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Euro Stocks Plunge, Netherlands and France Face New Leaders

Europe's double-dip recession continues as stocks plunged on Monday and two of Europe’s core econonomies, France and the Netherlands, experienced political upheaval.

Euro zone stock markets plunged on Monday on signs that painfully crafted political plans to nurse euro zone member states back to fiscal health were being undone by a political backlash against the attendant austerity.

These included Sunday’s defeat for the incumbent in the first round of the French presidential election and Saturday’s collapse of the Dutch government.

Equity markets were battered further by a disappointing survey of the euro zone economy. This added to recent evidence that the fragile recovery, which had appeared to follow the incomplete political and economic resolution of the euro zone crisis at the end of last year may have been illusory.

The provisional monthly Purchasing Managers' Index (PMI) survey by Markit Economics suggested that euro zone output declined in April at its fastest pace in five months — prompting companies to cut their workforces with the greatest severity in two years.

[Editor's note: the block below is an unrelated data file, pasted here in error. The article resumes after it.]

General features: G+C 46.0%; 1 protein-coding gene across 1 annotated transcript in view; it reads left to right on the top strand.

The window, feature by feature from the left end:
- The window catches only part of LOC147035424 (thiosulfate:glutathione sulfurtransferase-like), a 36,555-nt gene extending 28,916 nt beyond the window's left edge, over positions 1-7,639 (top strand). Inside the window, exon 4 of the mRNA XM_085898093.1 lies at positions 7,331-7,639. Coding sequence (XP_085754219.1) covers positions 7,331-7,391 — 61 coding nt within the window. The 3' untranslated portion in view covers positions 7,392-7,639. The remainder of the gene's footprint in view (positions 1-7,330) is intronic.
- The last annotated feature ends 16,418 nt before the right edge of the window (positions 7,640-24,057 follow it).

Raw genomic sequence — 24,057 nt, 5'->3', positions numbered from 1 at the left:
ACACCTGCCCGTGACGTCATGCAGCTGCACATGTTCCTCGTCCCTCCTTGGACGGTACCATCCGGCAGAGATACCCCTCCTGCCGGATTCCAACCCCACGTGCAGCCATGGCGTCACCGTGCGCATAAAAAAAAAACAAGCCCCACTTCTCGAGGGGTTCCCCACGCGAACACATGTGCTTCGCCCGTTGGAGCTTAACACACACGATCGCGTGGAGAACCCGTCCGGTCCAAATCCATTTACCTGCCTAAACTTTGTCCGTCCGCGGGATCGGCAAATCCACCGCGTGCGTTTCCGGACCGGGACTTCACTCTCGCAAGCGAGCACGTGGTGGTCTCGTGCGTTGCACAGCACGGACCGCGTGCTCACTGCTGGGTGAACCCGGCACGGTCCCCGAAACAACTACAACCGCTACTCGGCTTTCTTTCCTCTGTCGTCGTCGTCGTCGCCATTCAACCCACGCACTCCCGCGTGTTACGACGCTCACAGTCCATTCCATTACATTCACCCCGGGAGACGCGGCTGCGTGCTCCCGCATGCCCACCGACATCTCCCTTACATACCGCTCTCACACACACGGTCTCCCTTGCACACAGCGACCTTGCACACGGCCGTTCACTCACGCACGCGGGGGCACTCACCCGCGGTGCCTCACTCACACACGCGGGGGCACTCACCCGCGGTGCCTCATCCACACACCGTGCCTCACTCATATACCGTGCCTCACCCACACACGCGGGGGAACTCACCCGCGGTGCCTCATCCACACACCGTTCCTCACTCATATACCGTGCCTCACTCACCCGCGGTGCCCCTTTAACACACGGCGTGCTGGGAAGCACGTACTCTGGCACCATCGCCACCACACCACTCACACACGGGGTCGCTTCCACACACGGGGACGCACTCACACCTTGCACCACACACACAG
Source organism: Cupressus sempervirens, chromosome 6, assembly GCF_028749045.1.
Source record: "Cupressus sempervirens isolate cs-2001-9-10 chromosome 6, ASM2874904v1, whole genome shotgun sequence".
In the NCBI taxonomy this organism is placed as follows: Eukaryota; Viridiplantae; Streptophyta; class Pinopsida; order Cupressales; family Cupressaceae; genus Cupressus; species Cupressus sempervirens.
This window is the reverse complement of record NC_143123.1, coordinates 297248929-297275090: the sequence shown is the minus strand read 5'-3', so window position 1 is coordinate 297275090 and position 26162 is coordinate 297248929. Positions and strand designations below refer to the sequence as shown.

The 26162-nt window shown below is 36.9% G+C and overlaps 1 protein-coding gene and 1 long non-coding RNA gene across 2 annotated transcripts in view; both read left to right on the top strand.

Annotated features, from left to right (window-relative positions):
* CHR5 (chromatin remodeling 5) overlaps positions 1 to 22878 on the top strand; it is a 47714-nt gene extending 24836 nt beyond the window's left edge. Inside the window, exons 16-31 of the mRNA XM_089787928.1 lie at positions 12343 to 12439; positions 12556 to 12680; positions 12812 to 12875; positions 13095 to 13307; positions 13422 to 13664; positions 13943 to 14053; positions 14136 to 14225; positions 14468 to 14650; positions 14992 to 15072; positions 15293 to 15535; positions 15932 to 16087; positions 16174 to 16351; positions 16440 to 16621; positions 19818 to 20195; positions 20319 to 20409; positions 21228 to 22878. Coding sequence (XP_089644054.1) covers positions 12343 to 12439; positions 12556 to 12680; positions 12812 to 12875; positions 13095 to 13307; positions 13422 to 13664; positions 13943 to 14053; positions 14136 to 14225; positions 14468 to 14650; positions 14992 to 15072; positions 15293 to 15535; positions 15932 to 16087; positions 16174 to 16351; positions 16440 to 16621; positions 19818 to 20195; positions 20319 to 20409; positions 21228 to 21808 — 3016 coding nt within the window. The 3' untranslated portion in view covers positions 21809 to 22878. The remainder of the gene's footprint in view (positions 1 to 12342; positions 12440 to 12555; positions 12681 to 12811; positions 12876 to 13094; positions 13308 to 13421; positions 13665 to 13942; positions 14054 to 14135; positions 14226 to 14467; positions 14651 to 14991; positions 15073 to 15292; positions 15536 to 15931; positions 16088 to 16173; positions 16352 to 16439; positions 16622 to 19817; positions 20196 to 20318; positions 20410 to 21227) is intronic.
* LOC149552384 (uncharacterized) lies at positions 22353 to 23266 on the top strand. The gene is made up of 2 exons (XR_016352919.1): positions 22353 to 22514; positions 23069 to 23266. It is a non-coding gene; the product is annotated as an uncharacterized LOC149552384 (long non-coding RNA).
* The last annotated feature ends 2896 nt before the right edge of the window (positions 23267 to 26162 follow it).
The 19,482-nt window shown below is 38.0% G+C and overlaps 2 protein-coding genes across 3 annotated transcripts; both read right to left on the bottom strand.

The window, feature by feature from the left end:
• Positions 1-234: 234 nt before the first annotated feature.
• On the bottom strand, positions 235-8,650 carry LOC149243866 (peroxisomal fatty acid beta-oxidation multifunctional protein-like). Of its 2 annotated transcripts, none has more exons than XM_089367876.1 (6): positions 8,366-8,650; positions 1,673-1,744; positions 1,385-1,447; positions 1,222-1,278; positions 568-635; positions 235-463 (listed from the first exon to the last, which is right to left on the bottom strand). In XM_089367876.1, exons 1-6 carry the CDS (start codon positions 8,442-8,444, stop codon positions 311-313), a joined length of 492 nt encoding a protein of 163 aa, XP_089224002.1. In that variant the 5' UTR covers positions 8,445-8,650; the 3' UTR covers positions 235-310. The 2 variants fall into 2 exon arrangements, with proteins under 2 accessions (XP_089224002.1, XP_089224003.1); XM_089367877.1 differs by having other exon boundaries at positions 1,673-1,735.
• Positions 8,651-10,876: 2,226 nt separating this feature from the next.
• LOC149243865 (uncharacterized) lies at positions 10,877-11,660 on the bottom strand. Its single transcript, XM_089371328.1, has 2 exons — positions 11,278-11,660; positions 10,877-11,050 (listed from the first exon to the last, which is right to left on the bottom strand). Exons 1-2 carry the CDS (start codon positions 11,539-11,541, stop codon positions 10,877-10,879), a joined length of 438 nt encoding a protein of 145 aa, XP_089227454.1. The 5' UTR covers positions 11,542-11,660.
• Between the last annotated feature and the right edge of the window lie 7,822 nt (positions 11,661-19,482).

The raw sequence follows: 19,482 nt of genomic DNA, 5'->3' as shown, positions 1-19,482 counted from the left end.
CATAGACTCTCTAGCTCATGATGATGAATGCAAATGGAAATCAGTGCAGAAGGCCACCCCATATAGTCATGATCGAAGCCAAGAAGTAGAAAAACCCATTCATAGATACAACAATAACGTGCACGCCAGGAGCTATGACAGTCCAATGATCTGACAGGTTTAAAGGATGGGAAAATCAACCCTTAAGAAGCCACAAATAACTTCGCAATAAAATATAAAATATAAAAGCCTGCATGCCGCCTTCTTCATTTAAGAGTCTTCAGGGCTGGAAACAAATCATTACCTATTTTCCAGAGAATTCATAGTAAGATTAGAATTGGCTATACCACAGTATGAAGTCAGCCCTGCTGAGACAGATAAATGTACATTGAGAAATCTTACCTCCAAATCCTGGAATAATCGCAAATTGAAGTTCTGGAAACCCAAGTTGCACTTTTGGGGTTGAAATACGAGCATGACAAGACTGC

Responding to the political news, Jim Reid, head of global fundamental credit strategy at Deutsche Bank in London, said: “All year we’ve been of the opinion that problems with austerity would be the reason this sovereign crisis would reignite as we approached the second half. The French and Dutch are now political headaches for Europe.”

Chris Williamson, chief economist at Markit, said, “The flash PMI signaled a faster rate of economic contraction in the euro zone during April, extending what appears to be a double-dip recession into a third consecutive quarter.”

Official euro zone data shows a fall in output in the final quarter of last year, and both official numbers and Markit PMI surveys suggest output may have declined again in the first quarter of this year.

In France the first round of the presidential election showed the Socialist candidate François Hollande in the lead with 28.6 percent of the votes — 1.5 percentage points above his nearest rival, Nicolas Sarkozy, the center-right current president. This suggests that Hollande is likely to win the second and final round of the election — a run-off with Sarkozy — on May 6. Sarkozy has suffered the fate of many other European incumbents: His popularity has been damaged by government parsimonies meted out because of parlous public finances.

Fears that Hollande will place little priority on reducing France’s fiscal deficit are overdone, according to some analysts. He has pledged to bring it down from 5.2 percent of gross domestic product (GDP) last year to zero by 2017.

However, the publicly disclosed calculations behind Hollande’s plans to end the deficit rely on a quick and strong bounce back in French economic growth. Many analysts regard this as unrealistic, given continuing economic problems in the euro zone. If growth remains weak or nonexistent, Hollande’s sums will not add up.